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Ten Forms of Silent Communication

In This Chapter

If your goal is to share your life with a dog who enjoys minding you and prioritizes your opinion, you can influence your dog’s behavior in many ways — all without saying a word.
Humans and dogs differ in communication style. People talk and talk and talk. We learn by listening. Dogs, on the other hand, learn by watching, taking direction by mirroring, and looking to others. Because your dog can’t internalize your life experience, it’s your responsibility to translate your message into a medium that she can understand and relate to. In other words, be quiet and start communicating silently.

Eye Contact

Your dog is clever, and she likes to interact and communicate with you. Your vocal responses, however, aren’t an ideal indicator of your attention because you talk all day long. From her perspective, your eye contact is the surest determinant: eye contact, negative or positive, ensures your interaction.
If you’re looking at your dog, she’ll repeat the behavior that succeeded in getting your attention, again, 100 percent guaranteed.
Eye contact is so important that it influences your dog’s behavior throughout the day. The following list shows you how simple eye contact acknowledgement influences your dog’s behavior throughout the day:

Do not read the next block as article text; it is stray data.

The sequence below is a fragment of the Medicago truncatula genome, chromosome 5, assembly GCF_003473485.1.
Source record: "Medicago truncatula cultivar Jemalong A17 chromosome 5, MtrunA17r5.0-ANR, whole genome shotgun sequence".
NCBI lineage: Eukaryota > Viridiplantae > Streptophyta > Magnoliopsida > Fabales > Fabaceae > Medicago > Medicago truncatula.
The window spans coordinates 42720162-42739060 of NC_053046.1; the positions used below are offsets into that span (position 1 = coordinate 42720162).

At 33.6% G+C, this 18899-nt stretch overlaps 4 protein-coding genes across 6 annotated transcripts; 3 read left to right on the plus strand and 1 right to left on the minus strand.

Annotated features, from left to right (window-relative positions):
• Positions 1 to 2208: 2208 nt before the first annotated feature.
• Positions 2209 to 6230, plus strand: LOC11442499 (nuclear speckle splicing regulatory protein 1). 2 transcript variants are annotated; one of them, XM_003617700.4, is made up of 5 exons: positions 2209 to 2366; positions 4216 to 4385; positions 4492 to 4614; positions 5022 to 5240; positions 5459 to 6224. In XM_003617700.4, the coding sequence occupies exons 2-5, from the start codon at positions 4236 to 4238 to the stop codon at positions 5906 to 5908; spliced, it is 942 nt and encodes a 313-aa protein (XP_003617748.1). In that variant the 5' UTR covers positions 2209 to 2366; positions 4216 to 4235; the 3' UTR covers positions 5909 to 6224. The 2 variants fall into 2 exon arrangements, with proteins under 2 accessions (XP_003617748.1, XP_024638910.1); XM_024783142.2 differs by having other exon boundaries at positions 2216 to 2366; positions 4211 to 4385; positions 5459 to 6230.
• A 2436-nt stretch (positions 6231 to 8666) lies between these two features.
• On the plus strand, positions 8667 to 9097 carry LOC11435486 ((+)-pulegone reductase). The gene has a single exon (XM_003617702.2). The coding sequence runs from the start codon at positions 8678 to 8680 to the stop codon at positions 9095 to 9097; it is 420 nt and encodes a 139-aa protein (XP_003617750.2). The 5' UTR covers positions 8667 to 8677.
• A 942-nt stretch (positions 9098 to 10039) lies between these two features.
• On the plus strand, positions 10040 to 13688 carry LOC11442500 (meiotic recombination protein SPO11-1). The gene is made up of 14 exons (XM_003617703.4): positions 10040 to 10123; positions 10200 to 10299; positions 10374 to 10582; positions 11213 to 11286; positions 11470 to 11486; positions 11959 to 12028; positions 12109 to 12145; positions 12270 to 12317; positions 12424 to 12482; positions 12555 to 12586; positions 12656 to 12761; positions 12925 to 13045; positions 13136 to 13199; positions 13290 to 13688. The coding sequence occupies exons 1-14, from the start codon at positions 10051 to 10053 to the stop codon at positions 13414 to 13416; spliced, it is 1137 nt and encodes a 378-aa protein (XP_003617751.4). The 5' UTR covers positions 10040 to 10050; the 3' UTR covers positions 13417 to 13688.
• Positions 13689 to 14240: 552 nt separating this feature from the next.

For more ideas on how to resolve these problems, please refer to Part IV.

Body Posture

Your dog is even more attuned to your body posture than another human is. Imagine seeing a loved one hunched over: Your immediate hesitation would be completely normal as you fumbled to help them or inquired as to their dilemma.
The moment you hunch your body, your dog must interpret what, if anything, is wrong with you and/or the situation. Other dogs hunch for one of three reasons:
Here’s a quick tip to get your dog to come. Make a loud rancorous shouting noise to alert your dog’s attention, but instead of beaconing or chasing her, simply hunch over and scratch the ground. Curiosity will ensure her participation.
Upright and relaxed is the ideal posture when directing your dog or trying to influence her calm cooperation in stressful situations.


No one can argue the influence of a loving touch. Furthermore, with dogs, touch symbolizes status: A respected, dominant dog is permitted to sniff or prod her group members for no other reason than a commitment to the group’s well-being.